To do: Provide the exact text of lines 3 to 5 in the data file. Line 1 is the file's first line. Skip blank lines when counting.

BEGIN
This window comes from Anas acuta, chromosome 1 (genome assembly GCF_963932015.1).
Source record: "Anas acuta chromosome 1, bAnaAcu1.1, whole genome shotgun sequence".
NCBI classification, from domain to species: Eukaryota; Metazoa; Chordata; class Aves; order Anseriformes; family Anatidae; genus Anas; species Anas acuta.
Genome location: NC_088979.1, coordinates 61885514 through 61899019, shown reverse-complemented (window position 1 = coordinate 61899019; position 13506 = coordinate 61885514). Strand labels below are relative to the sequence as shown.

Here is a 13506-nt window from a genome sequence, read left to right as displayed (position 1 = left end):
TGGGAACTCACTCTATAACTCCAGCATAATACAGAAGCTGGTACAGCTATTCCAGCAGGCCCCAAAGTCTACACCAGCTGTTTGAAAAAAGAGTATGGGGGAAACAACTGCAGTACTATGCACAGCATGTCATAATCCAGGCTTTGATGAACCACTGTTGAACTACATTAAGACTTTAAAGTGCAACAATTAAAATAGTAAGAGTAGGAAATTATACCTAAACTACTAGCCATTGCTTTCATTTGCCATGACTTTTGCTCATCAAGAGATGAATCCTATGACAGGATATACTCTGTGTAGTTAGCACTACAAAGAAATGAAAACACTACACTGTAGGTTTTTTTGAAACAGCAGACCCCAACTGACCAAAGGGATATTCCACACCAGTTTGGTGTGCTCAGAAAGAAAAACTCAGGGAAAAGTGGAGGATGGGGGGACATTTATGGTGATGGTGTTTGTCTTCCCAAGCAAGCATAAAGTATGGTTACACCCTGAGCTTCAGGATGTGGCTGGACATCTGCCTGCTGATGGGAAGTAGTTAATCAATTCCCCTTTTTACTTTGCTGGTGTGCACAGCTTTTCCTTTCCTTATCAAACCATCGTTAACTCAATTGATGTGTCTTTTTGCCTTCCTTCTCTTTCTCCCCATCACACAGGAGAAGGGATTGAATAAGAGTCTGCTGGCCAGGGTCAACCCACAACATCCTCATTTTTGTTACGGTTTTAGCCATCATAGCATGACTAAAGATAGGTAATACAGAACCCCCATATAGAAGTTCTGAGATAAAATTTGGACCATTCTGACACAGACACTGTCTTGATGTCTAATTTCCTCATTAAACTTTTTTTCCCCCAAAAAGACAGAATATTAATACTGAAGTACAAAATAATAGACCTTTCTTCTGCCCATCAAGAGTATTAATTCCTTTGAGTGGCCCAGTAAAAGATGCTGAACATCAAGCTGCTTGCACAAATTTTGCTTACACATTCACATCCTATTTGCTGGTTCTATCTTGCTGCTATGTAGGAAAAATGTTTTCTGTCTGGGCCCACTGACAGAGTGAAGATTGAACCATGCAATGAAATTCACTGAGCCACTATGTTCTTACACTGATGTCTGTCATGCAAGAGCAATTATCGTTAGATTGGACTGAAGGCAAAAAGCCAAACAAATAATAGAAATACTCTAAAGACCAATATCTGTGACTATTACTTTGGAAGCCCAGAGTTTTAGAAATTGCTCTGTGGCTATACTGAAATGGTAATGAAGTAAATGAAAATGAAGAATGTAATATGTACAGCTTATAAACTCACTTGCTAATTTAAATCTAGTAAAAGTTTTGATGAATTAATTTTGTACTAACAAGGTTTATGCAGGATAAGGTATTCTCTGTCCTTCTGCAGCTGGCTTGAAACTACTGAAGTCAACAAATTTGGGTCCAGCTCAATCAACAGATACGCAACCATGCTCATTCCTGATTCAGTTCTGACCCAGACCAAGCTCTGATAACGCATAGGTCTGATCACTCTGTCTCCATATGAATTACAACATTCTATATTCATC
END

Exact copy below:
NCBI classification, from domain to species: Eukaryota; Metazoa; Chordata; class Aves; order Anseriformes; family Anatidae; genus Anas; species Anas acuta.
Genome location: NC_088979.1, coordinates 61885514 through 61899019, shown reverse-complemented (window position 1 = coordinate 61899019; position 13506 = coordinate 61885514). Strand labels below are relative to the sequence as shown.

Here is a 13506-nt window from a genome sequence, read left to right as displayed (position 1 = left end):